“I am deeply interested in the progress and elevation of journalism, having spent my life in that profession, regarding it as a noble profession and one of unequaled importance for its influence upon the minds and morals of the people.”
— Joseph Pulitzer
As I sat in my easy chair last Sunday afternoon with the intent to get a jump on work for the week when I came across a tweet about The Boston Globe and its plan to launch a coordinated counterattack regarding continuous and ongoing attacks on the media spurred by President Donald Trump.
It’s no secret Trump labeled the news media “the enemy of the American people” a month after he took the oath of office. In the year that followed, a CNN analysis concluded, he used the word “fake” – as in “fake news,” “fake stories,” “fake media” or “fake polls” – more than 400 times. He once fumed, the New York Times reported, because a television on Air Force One was tuned to CNN.
Recently, at a political rally in Pennsylvania, Trump told his audience the media was “fake, fake disgusting news.”
“Whatever happened to honest reporting?” he asked the crowd. Then he pointed to a group of journalists covering the event. “They don’t report it. They only make up stories.”
Trump has used his favorite communication method, Twitter, to blast the media more than a few times.
“The Fake News hates me saying that they are the Enemy of the People only because they know it’s TRUE,” Trump tweeted last month. “I am providing a great service by explaining this to the American People. They purposely cause great division & distrust. They can also cause War! They are very dangerous & sick!”
Now, I know my audience is filled with Trump supporters, and I appreciate and respect that fact. The last thing I want to do is to be labeled as part of the “fake news” crowd.
But the fact is it’s difficult to remain silent and complacent when someone says such hurtful and damning words about an industry to which I’ve dedicated 20 years of my life. I believe what we do matters for Wilson County and the other communities I’ve served in the past. Otherwise, I wouldn’t be nearly as passionate about it as I am.
If you still believe I’m an enemy of the American people, consider this. Let’s look at it from another perspective. Let’s insert your passion or general occupation in life in place of American journalists. Consider how you would feel if the president of the United States labeled dentists, farmers, bankers, judges, doctors, teachers, principals or any other profession as the enemy of the American people. What if it were soldiers or police or firefighters or some other group of first responders?
The vast majority of journalists do their jobs without bias, reporting on the news of the day, every day, to inform and educate the people. We serve as watchdogs over government, and we record history, however significant.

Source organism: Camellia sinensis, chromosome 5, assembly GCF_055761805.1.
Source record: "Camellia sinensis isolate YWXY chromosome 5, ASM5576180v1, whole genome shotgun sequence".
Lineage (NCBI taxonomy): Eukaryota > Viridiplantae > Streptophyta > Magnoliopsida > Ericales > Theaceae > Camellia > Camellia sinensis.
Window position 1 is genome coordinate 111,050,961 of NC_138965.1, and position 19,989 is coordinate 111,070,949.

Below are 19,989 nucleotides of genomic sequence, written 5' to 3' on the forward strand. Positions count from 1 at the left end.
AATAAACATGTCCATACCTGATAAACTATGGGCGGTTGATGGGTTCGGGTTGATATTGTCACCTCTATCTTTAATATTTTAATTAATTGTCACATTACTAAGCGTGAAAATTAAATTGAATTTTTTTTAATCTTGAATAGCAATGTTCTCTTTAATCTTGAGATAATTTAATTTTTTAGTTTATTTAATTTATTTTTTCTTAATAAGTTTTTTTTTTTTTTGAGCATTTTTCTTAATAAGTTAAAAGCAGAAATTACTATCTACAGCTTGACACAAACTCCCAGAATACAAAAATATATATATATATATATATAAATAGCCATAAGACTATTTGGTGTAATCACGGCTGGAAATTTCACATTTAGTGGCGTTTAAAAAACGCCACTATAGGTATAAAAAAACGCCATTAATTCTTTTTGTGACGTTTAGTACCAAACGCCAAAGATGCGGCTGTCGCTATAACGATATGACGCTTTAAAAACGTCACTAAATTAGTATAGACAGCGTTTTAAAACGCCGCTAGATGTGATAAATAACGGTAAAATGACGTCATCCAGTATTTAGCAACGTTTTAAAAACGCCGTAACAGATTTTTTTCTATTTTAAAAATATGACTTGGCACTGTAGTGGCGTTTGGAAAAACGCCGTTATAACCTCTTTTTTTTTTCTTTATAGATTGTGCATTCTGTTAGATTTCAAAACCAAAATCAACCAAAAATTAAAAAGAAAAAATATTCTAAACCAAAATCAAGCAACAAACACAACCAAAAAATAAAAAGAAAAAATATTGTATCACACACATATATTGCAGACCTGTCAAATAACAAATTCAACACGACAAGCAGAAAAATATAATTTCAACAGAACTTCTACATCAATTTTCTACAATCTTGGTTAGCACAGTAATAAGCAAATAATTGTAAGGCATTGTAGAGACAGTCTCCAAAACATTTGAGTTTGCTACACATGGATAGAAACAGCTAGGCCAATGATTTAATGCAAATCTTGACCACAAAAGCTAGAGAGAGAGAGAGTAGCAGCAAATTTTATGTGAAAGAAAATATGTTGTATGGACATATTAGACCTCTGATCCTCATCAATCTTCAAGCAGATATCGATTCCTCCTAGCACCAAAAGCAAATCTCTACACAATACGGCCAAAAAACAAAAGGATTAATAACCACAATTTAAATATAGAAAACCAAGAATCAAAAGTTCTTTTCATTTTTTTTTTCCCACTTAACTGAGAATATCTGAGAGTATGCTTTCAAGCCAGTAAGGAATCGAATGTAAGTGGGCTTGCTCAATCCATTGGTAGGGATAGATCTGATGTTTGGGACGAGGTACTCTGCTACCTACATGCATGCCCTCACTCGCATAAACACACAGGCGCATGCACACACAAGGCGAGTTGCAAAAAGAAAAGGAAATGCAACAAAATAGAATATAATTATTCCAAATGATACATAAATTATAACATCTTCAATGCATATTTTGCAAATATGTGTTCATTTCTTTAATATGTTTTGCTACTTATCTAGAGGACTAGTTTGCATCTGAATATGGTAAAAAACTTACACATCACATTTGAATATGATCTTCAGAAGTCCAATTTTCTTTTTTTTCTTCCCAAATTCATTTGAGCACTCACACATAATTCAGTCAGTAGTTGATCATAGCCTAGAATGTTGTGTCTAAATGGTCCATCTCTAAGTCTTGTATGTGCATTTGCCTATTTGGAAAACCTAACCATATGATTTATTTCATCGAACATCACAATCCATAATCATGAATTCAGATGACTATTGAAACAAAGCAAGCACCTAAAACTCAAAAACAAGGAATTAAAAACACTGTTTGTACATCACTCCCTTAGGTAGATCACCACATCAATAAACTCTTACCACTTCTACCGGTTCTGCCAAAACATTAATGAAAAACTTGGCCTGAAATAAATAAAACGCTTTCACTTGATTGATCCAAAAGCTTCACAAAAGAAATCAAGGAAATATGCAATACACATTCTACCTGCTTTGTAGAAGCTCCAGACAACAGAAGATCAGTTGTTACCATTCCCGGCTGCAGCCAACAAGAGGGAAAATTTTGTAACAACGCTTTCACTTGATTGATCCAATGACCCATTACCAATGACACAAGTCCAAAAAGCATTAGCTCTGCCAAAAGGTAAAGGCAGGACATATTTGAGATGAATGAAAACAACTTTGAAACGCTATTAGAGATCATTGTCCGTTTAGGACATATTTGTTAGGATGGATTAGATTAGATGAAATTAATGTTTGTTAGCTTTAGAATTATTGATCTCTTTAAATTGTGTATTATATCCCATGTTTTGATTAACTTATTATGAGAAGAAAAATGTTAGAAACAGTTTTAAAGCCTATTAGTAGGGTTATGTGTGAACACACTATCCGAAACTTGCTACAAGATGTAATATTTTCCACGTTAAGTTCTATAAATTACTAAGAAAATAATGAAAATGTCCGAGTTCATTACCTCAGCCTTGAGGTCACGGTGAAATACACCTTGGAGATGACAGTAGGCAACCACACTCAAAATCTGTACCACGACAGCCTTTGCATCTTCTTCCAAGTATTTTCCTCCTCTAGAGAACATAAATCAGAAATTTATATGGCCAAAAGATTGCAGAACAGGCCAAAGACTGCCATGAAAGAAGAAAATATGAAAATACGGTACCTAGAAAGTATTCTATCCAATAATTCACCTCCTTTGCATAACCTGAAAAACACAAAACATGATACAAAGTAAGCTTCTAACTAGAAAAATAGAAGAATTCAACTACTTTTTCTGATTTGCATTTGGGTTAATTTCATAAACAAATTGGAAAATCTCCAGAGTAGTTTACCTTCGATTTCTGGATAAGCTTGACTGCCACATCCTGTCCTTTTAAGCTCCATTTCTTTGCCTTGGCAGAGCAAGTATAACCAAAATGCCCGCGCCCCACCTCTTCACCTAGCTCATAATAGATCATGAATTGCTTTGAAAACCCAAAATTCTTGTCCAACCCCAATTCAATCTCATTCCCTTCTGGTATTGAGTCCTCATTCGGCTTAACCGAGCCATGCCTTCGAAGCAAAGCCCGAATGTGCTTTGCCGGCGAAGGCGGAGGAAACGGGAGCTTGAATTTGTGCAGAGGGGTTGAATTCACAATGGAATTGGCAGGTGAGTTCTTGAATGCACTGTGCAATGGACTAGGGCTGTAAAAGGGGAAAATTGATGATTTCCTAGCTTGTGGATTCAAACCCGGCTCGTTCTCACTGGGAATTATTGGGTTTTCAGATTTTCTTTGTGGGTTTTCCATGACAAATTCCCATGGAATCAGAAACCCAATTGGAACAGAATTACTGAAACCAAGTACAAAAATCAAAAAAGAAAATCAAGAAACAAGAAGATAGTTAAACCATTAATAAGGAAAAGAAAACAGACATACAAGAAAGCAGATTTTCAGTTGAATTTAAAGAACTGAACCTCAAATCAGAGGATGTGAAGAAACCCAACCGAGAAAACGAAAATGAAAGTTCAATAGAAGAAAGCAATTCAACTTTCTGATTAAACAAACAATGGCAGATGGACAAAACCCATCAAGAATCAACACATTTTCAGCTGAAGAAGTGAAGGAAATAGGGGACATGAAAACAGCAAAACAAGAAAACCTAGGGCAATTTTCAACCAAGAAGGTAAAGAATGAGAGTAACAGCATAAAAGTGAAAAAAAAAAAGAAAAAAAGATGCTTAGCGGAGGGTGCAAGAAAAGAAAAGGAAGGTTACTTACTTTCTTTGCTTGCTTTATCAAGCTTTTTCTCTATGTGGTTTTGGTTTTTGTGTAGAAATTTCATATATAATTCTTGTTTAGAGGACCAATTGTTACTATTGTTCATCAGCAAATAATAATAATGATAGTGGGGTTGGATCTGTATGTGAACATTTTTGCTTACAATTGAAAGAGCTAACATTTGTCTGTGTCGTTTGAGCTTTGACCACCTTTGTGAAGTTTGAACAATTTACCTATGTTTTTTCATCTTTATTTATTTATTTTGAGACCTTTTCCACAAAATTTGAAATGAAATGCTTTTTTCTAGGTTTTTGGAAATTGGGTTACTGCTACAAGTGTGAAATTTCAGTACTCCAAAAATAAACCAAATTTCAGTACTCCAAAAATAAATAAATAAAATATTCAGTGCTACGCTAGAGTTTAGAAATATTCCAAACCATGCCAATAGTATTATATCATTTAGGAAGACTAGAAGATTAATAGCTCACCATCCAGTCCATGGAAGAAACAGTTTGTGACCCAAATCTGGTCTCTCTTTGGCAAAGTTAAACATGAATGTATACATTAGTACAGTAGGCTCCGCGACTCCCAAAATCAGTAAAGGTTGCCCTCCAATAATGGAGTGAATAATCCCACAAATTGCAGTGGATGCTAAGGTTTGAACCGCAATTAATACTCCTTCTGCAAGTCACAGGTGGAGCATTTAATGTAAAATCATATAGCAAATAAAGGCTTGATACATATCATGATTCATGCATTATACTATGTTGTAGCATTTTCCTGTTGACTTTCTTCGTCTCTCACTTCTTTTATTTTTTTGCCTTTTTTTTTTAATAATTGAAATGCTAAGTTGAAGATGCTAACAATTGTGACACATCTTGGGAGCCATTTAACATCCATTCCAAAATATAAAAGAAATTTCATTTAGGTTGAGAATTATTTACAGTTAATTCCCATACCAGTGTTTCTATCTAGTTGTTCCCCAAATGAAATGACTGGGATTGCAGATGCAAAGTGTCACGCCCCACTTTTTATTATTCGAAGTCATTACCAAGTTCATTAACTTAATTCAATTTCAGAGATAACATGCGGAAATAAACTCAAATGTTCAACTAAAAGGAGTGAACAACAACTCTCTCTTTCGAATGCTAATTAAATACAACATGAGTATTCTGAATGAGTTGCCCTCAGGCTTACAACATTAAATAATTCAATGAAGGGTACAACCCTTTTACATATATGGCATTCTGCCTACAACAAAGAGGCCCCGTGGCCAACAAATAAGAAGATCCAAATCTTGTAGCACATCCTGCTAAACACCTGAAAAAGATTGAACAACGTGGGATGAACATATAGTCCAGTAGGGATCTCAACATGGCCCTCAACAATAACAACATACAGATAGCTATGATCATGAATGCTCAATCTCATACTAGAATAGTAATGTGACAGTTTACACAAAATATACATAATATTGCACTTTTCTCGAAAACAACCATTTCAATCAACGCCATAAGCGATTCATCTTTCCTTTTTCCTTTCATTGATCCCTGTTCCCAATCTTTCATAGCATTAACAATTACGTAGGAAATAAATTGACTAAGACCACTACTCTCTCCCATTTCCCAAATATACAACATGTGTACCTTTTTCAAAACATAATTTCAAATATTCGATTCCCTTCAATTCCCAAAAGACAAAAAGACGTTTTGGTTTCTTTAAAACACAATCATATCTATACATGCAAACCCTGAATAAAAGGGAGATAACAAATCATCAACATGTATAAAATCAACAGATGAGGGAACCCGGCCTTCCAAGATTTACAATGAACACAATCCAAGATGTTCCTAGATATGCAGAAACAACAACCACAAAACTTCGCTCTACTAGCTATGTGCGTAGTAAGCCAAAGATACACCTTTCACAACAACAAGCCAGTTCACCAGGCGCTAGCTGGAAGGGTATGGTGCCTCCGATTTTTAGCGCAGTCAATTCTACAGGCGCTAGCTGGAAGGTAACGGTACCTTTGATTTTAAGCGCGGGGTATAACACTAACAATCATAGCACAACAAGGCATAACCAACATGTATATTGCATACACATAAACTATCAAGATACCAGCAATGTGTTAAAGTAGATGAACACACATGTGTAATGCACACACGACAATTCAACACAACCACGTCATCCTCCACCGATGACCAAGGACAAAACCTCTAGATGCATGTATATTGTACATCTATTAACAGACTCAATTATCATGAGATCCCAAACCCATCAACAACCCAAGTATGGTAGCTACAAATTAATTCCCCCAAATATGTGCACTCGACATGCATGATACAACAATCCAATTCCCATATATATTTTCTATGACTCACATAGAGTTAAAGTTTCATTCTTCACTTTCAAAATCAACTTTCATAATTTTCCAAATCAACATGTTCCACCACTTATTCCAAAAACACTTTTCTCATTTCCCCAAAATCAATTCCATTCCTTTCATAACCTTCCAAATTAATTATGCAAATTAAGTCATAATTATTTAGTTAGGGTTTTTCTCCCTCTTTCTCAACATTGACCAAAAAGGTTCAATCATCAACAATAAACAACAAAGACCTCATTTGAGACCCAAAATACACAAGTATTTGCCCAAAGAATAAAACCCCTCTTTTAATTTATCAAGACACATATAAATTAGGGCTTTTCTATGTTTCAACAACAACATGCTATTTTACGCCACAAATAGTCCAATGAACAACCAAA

We do it for little pay, and each year it seems we have to do more with less. We have to deal with the repercussions of newsprint and aluminum tariffs and shrinking advertising revenue. And many do their jobs faithfully without fear of even death.
I know. That’s over the top. That’s probably sensational. You’re probably saying, “Now Jared, I know you didn’t risk your life to cover that school board meeting last night.” And you’d be right. But I know of some good journalists who did die doing what they loved not too long ago.
A gunman blasted his way into the Capital Gazette newsroom in Annapolis, Maryland with a shotgun June 28, killed five people and injured two others, authorities told The Baltimore Sun.
Jarrod W. Ramos, 38, of Laurel, Maryland, was charged with five counts of first-degree murder, according to online court records. He was uncooperative with police, who resorted to using facial recognition technology to identify him, officials said.
The suspect held a long-standing grudge against the newspaper over a 2011 article that covered a criminal harassment charge brought against him, authorities said. In 2012, Ramos filed a defamation lawsuit against the paper and a columnist. The suit worked its way through the Maryland courts until 2015, when the state’s second-highest court upheld a ruling in favor of the newspaper.
Ramos was convicted of harassing a woman who successfully placed three restraining orders against him. He pleaded guilty to harassment, receiving a 90-day suspended sentence with 18 months probation. He was required to be evaluated and attend counseling for psychiatric or psychological treatment and to stay away from the woman and her family. Ramos allegedly mailed threatening letters before the shooting rampage that said he was on his way to the newspaper “with the objective of killing every person present.”
What stood out to me was what Trump said following the attack. He said the attack “shocked the conscience of our nation and filled our hearts with grief.” “Journalists, like all Americans, should be free from the fear of being violently attacked while doing their jobs,” he said.
Well, I’ve got news for you, Mr. President. Words can be used to attack, as well. I should know. My pen stays loaded at all times, but it takes a lot for me to fire, and I always aim carefully before I shoot. Consider that when you decide to fire off a tweet or make remarks at a rally that condemns an entire industry. If you’ve got a legitimate complaint, go directly to the source. Otherwise, please just stop and let us do our jobs.
Trust me, Trump’s not the first president to get negative press, and he certainly won’t be the last as long as journalists are still around.
Jared Felkins is editor of The Democrat. Email him at [email protected] and follow him on Twitter @paperboyfelkins.